Israeli PM Benjamin Netanyahu vows to invade Rafah ‘with or without a deal’ as ceasefire talks with Hamas continue

Israeli Prime Minister Benjamin Netanyahu has pledged to launch an incursion into a Gaza city sheltering hundreds of thousands of Palestinians

Updated - April 30, 2024 06:17 pm IST

Published - April 30, 2024 04:26 pm IST - JERUSALEM

File photo of Israeli Prime Minister Benjamin Netanyahu.

File photo of Israeli Prime Minister Benjamin Netanyahu. | Photo Credit: Reuters

Israeli Prime Minister Benjamin Netanyahu pledged on April 30 to launch an incursion into the southern Gaza city of Rafah, where hundreds of thousands of Palestinians are sheltering from the 7-month-long war.

Mr. Netanyahu said Israel would enter Rafah to destroy Hamas’ battalions there “with or without a deal.” Israel and Hamas are negotiating a cease-fire agreement meant to free hostages and bring some relief to the Palestinians in the besieged enclave.

“The idea that we will stop the war before achieving all of its goals is out of the questions. We will enter Rafah and we will eliminate Hamas’ battalions there — with a deal or without a deal, to achieve the total victory,” Netanyahu said in a meeting with families of hostages held by militants in Gaza, according to a statement from his office.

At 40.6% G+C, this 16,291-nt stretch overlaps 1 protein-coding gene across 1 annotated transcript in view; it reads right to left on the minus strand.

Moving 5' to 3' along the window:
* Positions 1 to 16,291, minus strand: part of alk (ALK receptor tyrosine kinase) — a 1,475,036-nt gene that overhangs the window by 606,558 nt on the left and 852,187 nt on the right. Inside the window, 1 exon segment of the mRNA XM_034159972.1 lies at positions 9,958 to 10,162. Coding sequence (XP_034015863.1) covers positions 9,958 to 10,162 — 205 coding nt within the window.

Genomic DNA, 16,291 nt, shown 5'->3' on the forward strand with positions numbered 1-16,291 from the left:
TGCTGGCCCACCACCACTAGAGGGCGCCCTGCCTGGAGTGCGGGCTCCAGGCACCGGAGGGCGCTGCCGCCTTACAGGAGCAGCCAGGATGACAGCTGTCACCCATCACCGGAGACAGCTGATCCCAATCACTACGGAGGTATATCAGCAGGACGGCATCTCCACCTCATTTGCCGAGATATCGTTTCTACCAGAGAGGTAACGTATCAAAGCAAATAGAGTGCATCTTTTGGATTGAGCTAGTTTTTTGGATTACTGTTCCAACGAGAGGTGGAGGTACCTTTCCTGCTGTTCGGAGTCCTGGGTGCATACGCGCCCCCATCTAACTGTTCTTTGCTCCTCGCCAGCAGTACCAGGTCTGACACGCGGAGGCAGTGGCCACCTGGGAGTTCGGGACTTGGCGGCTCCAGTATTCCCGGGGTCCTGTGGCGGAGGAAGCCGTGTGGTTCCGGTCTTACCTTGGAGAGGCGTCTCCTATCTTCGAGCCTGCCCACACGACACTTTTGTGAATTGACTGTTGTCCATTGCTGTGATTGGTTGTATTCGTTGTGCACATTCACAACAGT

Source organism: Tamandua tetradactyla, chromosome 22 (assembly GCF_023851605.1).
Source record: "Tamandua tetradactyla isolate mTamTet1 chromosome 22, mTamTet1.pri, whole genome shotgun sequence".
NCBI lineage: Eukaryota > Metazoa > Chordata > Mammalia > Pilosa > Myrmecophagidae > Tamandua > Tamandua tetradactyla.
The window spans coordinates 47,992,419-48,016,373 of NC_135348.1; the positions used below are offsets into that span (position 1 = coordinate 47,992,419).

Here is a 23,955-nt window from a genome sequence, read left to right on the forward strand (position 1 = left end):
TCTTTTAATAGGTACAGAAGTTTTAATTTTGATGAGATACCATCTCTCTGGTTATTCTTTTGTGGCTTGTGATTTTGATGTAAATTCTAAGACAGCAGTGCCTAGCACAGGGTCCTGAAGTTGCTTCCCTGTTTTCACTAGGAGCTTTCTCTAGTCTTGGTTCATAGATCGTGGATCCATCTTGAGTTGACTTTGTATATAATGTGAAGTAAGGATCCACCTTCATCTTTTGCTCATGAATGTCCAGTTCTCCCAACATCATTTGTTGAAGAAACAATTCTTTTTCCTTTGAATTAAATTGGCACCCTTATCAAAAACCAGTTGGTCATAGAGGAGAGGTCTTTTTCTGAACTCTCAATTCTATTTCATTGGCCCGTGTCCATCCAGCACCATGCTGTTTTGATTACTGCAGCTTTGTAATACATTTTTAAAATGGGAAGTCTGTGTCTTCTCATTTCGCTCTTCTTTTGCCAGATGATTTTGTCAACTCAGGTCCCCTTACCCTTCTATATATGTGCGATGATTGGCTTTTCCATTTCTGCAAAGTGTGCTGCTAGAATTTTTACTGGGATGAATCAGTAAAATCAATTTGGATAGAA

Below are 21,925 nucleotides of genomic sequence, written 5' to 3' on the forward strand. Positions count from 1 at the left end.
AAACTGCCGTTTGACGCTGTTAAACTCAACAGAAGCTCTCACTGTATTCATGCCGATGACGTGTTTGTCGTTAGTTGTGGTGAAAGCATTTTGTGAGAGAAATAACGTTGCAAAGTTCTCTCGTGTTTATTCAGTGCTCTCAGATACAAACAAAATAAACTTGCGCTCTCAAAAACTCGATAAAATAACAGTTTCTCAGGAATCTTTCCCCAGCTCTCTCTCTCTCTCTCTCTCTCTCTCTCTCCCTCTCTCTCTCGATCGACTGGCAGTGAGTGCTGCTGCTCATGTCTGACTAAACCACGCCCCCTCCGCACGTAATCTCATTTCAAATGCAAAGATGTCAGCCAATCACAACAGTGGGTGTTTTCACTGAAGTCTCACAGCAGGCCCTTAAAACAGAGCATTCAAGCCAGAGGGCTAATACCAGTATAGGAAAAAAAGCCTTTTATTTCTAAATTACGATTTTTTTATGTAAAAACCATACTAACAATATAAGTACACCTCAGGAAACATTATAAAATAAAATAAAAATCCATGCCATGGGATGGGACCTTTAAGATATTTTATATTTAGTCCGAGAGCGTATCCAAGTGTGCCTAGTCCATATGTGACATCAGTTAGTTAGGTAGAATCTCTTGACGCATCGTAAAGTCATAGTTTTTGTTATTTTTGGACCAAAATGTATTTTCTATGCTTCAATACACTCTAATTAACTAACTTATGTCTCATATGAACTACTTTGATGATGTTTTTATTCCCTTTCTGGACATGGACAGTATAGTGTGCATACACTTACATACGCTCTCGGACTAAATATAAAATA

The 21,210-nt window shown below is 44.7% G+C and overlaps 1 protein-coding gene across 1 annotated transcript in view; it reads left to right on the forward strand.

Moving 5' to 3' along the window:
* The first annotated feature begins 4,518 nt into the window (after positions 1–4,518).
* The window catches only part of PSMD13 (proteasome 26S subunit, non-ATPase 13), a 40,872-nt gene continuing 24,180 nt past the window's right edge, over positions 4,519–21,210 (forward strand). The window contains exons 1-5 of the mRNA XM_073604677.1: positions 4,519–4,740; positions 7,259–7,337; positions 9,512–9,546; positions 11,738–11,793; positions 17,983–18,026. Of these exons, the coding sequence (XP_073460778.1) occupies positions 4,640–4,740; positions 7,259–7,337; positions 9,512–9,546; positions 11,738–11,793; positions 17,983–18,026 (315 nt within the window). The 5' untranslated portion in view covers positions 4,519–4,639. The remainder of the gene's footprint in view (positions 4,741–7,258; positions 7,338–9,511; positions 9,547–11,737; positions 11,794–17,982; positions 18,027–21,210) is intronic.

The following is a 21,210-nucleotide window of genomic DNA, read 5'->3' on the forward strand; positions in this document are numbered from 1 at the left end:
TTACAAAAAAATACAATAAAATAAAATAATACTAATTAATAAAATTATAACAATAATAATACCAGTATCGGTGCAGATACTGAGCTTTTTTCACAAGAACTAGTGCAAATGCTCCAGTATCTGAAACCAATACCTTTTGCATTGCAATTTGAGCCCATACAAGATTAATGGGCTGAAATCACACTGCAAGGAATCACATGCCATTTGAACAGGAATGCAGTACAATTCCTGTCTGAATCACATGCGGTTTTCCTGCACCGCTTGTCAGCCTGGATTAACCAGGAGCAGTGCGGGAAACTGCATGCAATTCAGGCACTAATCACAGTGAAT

Mr. Netanyahu has vowed to achieve “total victory” in the war and has faced pressure from his nationalist governing partners to launch an offensive in Rafah, which Israel says is Hamas’ last major stronghold.

Hopes have risen in recent days that the sides could move toward a deal that would avert an Israeli incursion into Rafah, where more than half of Gaza’s 2.3 million population are sheltering.

The international community, including Israel’s top ally, the U.S., have raised an alarm over the the fate of civilians in Rafah if Israel invades.

Mr. Netanyahu has repeatedly rejected stopping the war in return for hostage releases, and says an offensive on Rafah is crucial to destroying the militants after their Oct. 7 attacks on Israel triggered the conflict. His government could be threatened if he agrees to a deal because hard-line Cabinet members have demanded an attack on Rafah.

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